Perspective – Raghava KK: Shake up your story

By Joe Haefner

Here is a nice little video on perspective from Raghava KK via ted.com.

As coaches, parents, and players, we all get lost in our own perspective because that’s human nature. This video is a great reminder to respect and try to understand other perspectives. And hopefully this is something that we can incorporate into the life lessons that we teach to our teams.

Dale Carnegie says in his book, How to Win Friends and Influence People,

“If, as a result of reading this book, you get only one thing – an increased tendency to think always in terms of the other person’s point of view, and see things from that person’s angle as well as your own – if you get only that one thing from this book, it may easily prove to be one of the stepping-stones of your career and personal life.”

What do you think? What are some ways that you teach perspective to your teams?

4 Comments

  1. Frank Hamrick — October 4, 2011 @ 7:58 am

    THANKS for sharing this…WOW…right on target.

  2. Chuck — October 11, 2011 @ 11:06 am

    Always good to be aware of different perspectives, but what of the importance of the flip side of the coin — good JUDGMENT? Nowadays in our PC-laden education, our kids are brought up to shy away from using critical thinking skills in judgment (perspectives) for fear of showing bias, predjudice, etc. Yet, without such skills and the idea of a standard of “right” and “wrong” kids end up wallowing in a mire of relativity that leads to alienation and purposelessness. Some of my students hold the “perspective” that drug use is a good thing, that “choosing” a homo/bisexual lifestyle is no more of an issue that choosing a different flavor of gum. Without the temperance of good judgment and a golden rule and standard to base it on, perspectives merely cloud the waters of civilized society.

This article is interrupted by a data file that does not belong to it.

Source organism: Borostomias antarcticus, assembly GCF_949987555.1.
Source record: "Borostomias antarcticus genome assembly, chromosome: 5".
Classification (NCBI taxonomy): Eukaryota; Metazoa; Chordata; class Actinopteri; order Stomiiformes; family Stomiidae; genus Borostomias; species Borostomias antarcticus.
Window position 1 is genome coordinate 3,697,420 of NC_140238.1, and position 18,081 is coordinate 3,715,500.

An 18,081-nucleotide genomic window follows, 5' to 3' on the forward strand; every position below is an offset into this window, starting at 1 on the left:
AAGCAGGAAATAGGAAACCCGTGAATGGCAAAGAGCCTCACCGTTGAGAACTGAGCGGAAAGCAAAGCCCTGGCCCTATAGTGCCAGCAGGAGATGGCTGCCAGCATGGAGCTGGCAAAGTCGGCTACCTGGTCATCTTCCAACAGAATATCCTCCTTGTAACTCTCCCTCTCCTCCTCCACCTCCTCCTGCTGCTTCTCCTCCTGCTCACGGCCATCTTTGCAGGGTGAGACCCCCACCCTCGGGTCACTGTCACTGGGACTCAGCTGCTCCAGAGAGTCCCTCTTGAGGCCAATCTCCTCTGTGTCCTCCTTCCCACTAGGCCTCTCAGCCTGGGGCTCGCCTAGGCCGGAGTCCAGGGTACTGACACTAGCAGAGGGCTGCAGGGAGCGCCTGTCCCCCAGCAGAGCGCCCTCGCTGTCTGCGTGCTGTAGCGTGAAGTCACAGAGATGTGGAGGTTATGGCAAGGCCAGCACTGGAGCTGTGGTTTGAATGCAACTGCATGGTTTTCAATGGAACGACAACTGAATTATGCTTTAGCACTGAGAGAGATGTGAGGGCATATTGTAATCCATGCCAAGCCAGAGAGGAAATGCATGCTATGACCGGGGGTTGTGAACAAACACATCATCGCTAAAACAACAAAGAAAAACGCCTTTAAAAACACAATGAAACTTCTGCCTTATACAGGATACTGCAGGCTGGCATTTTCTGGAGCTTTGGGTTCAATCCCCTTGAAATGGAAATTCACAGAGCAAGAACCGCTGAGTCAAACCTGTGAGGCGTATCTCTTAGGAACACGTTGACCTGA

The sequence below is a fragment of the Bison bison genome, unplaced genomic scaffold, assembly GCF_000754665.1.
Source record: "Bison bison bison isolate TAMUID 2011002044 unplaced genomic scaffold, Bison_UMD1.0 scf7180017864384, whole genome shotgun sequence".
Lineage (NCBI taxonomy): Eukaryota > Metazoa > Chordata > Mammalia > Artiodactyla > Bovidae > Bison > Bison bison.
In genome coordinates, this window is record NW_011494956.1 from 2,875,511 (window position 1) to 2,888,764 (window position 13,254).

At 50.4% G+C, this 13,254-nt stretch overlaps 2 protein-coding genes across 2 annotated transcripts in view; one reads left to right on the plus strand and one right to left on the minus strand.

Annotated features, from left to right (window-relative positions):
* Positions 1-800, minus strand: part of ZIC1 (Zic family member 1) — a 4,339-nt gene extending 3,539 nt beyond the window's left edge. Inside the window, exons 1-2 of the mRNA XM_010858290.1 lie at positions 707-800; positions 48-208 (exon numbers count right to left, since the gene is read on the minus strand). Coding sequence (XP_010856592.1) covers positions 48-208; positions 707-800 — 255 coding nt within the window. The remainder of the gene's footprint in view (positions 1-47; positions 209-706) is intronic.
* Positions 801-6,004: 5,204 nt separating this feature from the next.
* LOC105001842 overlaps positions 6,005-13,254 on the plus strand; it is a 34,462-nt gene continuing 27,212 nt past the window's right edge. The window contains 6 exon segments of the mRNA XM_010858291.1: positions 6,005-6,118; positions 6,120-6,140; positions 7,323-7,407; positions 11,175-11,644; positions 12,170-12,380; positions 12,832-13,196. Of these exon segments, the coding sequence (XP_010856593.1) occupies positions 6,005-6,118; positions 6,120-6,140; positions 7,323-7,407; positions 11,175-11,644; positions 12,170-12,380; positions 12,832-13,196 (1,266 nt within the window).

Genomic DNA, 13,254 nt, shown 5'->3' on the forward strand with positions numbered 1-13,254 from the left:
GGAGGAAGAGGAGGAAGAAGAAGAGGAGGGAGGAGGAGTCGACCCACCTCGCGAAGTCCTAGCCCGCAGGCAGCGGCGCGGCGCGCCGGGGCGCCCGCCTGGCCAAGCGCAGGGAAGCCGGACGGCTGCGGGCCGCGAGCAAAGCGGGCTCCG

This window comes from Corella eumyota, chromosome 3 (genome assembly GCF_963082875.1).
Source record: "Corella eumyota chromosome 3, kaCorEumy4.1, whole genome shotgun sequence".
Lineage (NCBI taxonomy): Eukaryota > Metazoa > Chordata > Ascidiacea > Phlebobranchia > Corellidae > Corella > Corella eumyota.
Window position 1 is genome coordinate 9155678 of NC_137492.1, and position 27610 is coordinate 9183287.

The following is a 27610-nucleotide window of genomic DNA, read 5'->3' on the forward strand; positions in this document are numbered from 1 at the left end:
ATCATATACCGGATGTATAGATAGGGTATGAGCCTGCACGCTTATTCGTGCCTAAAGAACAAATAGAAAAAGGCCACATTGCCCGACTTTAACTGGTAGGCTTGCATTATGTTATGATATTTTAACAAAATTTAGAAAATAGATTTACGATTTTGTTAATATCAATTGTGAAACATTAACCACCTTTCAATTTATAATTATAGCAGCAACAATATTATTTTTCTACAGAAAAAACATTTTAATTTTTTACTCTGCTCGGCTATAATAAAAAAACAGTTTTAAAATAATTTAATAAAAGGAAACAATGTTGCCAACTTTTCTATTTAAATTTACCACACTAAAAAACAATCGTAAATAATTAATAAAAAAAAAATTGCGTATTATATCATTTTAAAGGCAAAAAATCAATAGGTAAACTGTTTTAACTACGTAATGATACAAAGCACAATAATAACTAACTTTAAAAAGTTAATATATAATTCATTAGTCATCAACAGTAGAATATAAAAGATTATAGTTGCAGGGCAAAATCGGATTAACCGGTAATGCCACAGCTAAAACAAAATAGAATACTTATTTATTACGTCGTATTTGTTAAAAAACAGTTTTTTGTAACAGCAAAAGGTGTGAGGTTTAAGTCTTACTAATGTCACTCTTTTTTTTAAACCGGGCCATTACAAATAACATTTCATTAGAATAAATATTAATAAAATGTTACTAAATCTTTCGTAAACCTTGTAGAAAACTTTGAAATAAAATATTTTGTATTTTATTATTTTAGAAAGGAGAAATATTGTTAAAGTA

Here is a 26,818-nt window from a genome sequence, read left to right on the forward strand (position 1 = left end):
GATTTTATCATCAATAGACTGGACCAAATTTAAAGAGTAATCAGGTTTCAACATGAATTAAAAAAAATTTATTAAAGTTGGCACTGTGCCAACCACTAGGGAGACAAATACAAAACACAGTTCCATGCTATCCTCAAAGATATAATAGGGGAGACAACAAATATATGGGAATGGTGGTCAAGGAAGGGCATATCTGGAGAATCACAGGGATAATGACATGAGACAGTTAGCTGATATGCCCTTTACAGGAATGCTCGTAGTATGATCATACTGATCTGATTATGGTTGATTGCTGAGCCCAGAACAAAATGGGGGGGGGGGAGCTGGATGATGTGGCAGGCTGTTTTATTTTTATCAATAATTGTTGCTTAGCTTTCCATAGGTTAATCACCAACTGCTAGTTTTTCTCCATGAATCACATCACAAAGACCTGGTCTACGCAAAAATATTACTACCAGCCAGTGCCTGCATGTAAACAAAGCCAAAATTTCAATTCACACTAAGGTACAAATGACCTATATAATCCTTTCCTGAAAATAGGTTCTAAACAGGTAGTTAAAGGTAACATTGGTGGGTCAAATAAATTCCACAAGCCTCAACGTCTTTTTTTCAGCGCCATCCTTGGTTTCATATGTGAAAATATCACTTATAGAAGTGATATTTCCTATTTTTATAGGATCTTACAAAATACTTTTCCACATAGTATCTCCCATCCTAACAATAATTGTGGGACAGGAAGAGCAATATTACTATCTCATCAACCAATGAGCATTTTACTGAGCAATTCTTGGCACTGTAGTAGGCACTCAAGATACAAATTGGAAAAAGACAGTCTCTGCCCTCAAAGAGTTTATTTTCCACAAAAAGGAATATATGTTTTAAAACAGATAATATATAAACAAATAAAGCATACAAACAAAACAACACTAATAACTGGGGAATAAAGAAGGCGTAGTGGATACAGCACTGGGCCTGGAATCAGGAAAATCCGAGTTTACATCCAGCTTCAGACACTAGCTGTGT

3. Jeet Athelli — October 11, 2011 @ 11:44 am

    Great message! I’ve coached multiple sports and various age groups. I have to remind myself all the time about the developmental norms and variances within each age group. It is a challenge, but a welcome one, to adjust ADULT intensity and expectations, my own and parent’s, while coaching YOUTH sports. It’s ok to work ‘em, but work ‘em well and appropriately. Make great memories for everyone! Thank you.

  4. Shahzad Shah — October 14, 2011 @ 8:07 pm

    It is true that we all have our own biases or perceptions. If we always blindly stick to that one way of looking at things we will definately stifle our growth and advancement because we could be wrong. If we always see things strictly according to our own perspective we will miss the huge benefit that comes from working together as a team. This is an important lesson for all societies.

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